Analysis

It’s All Lies – Ranjeni Says – But Can She Be Trusted?

By Akuba Mokoena

WHEN Ranjeni Munusamy returned from journalism exile she raised eyebrows – well among others. She had left journalism in a disgrace having been fired by the Sunday Times for giving a rival paper, City Press, a false story that the Sunday Times had rejected. Once she left, she didnt stop there, if you’d ever doubted which side of the political spectrum she was on, she made it abundantly clear by publicly supporting former President Jacob Zuma and establishing his Friends of Jacob Zuma website for support to the former president during his corruption charges and rape trial. 

Once in the “wilderness” she turned to consulting – Ranjeni Communications which she reportedly said did “unorthodox” work. She became a conspicuous addition to the Schabir Shaik team during his corruption case at the Durban High Court and was one of Zuma’s biggest supporters. In fact there was talk that when Zuma won against former President Thabo Mbeki, Munusamy had a sure seat in the presidency. It was not to be and Munusamy ended in the office of Minister Blade Nzimande. 

After her fallout with Nzimande, her name emerged initially at the now defunct ThisDay and later the Daily Maverick. It came as a surprise not only that she had been allowed back into journalism after showing such disdain for the profession, but also that she had become a bitter critic of Zuma. 

In a piece, “Why I write what I write” in Daily Maverick, she responded to those who were skeptical of her independence given her close proximity to Zuma and subsequent fall-out. In a long-winded piece she seemed to blame just about everyone for her demise. The long and the short of it was essentially that she had been used – by just about everyone – from the City Press which supposedly distorted the false story about Bulelani Ngcuka being a spy, to Zuma himself.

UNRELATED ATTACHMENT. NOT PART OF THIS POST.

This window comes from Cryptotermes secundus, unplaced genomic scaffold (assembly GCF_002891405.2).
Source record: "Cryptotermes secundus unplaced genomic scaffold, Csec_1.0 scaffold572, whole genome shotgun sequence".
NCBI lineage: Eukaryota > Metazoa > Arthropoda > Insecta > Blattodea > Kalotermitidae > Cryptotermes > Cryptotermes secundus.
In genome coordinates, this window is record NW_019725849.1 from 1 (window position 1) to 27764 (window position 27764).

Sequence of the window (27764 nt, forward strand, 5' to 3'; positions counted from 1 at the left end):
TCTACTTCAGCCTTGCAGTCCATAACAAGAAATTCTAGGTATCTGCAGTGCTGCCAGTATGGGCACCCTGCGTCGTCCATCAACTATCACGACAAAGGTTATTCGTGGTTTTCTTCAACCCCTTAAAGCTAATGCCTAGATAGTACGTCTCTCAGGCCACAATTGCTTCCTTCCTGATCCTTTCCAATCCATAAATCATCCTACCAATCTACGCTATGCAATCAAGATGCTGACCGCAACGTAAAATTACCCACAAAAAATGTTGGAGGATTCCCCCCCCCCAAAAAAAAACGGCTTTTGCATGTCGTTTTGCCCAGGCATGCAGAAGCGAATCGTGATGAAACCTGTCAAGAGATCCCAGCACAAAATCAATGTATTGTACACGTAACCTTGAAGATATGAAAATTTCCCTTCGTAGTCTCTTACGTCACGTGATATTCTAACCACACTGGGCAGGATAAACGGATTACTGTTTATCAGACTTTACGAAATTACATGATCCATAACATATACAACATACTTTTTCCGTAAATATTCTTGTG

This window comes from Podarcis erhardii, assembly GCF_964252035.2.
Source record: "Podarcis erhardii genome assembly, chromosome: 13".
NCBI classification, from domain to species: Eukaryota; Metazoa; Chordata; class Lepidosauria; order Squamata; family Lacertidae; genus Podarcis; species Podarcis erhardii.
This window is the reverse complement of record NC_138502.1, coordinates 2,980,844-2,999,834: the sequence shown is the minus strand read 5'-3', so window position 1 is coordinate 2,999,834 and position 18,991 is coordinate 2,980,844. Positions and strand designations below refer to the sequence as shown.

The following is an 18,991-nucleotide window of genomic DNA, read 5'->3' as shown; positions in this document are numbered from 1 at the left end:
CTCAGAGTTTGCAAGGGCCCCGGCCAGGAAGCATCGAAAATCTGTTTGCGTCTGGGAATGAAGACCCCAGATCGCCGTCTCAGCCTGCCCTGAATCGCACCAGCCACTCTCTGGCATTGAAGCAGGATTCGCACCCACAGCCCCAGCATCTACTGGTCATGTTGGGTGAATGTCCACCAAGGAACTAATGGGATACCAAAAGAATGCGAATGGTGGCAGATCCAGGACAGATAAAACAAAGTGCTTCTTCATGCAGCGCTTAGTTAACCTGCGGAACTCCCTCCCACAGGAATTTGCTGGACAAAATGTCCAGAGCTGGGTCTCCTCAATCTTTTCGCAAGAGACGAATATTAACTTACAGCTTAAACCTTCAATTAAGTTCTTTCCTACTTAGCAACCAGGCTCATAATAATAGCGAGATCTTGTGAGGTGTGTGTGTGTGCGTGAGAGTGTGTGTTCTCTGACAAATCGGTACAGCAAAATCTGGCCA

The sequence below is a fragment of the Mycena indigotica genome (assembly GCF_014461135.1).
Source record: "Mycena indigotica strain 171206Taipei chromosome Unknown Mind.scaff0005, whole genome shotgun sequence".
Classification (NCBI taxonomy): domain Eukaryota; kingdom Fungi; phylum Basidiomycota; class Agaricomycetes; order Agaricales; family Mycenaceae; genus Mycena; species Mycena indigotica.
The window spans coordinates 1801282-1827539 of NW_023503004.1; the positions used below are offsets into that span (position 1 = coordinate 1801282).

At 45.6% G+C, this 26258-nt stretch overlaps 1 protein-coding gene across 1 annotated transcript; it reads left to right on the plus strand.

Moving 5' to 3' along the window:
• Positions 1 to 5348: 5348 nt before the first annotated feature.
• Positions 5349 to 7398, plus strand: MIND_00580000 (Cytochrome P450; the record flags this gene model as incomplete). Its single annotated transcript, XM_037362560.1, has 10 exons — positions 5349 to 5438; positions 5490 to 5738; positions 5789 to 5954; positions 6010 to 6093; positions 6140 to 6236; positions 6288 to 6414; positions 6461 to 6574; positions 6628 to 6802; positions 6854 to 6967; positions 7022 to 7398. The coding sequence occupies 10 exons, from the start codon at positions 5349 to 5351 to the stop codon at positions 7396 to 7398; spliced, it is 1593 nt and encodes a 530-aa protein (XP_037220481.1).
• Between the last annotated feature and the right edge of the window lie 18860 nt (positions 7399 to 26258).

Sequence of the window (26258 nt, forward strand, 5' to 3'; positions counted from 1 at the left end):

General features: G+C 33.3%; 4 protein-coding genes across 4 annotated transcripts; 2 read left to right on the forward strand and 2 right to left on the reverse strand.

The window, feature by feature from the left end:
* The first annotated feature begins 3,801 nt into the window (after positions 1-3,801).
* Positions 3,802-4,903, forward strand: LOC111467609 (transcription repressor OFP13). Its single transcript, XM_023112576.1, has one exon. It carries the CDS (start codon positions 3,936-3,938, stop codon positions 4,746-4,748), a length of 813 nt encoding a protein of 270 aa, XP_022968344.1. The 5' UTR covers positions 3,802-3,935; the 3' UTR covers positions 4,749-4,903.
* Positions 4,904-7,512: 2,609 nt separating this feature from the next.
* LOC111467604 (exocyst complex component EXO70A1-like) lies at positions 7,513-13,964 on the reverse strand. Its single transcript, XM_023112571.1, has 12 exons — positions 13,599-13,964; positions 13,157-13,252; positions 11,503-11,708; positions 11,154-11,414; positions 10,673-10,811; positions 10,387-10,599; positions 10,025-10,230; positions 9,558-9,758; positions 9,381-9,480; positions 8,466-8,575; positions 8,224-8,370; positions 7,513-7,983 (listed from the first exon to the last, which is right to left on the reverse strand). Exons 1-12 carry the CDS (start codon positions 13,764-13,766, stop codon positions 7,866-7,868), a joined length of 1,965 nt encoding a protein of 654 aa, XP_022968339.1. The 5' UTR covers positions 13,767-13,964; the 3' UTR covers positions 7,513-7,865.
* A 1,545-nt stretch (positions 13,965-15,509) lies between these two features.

She had shown no remorse for what had happened and her employers never bothered to explain why they had allowed her back in. Colleagues in the industry never bothered to question, at least in public, why she would have been returned to an industry which depends on independence, honesty and integrity. Munusamy didnt have either but she held a very important tool at a time when South Africa’s media had taken a side in the campaign to remove Zuma from power. She also had friends in high places on either side of the ANC faction lines. At Daily Maverick it turns out to be former minister Jay Naidoo.

She was extremely bitter and angry at her former friend Zuma and unleashed a personal vendetta against him. In a television interview last year, EFF President Julius Malema disclosed that Munusamy had approached the EFF to propose Public Enterprises Minister Pravin Gordhan as interim president when Zuma is recalled:  “Ranjeni once went to Dali Mpofu and said ‘Guys, propose Pravin when we remove Zuma'”.

Her strategy has worked, she’s now an associate editor at Tiso BlackStar raking in a packet in salary.